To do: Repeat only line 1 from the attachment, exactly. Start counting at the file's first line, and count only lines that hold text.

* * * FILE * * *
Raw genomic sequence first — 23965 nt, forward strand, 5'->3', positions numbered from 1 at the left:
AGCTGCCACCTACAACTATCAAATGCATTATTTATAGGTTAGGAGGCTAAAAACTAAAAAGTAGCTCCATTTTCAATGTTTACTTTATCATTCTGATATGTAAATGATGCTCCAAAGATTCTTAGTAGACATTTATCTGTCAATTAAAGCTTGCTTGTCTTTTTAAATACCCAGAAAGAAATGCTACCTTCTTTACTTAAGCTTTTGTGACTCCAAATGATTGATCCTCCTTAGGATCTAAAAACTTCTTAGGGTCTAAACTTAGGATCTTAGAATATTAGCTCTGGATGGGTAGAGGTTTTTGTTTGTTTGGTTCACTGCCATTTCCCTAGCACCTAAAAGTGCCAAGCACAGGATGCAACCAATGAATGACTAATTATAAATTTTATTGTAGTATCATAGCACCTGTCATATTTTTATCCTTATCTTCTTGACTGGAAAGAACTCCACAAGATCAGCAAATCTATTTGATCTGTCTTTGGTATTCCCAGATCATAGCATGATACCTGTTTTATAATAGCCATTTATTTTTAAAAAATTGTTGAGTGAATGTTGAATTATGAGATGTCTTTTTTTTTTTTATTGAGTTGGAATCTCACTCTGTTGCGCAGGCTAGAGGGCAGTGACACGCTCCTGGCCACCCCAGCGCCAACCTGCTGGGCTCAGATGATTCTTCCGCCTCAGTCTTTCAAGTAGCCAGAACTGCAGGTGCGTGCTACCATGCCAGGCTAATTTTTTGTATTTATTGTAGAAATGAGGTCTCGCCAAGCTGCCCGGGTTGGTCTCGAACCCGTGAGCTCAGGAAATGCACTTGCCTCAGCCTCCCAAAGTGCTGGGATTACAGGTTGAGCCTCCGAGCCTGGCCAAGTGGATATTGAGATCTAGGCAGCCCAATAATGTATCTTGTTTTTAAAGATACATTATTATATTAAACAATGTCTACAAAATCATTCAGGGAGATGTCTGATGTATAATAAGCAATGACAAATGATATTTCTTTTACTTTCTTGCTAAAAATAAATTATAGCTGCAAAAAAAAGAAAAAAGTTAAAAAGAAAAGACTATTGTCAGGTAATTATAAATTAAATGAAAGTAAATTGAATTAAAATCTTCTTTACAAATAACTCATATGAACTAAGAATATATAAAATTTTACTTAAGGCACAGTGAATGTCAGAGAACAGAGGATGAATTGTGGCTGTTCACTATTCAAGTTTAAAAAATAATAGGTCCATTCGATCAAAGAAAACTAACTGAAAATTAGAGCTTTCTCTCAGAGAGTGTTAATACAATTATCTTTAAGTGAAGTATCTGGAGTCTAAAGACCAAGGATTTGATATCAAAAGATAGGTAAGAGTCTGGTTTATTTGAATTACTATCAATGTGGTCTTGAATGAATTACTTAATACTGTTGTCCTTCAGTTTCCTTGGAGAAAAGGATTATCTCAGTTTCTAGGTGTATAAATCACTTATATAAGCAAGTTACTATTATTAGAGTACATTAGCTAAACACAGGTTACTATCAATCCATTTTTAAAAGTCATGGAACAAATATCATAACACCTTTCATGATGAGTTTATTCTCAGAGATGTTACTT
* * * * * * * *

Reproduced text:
Raw genomic sequence first — 23965 nt, forward strand, 5'->3', positions numbered from 1 at the left: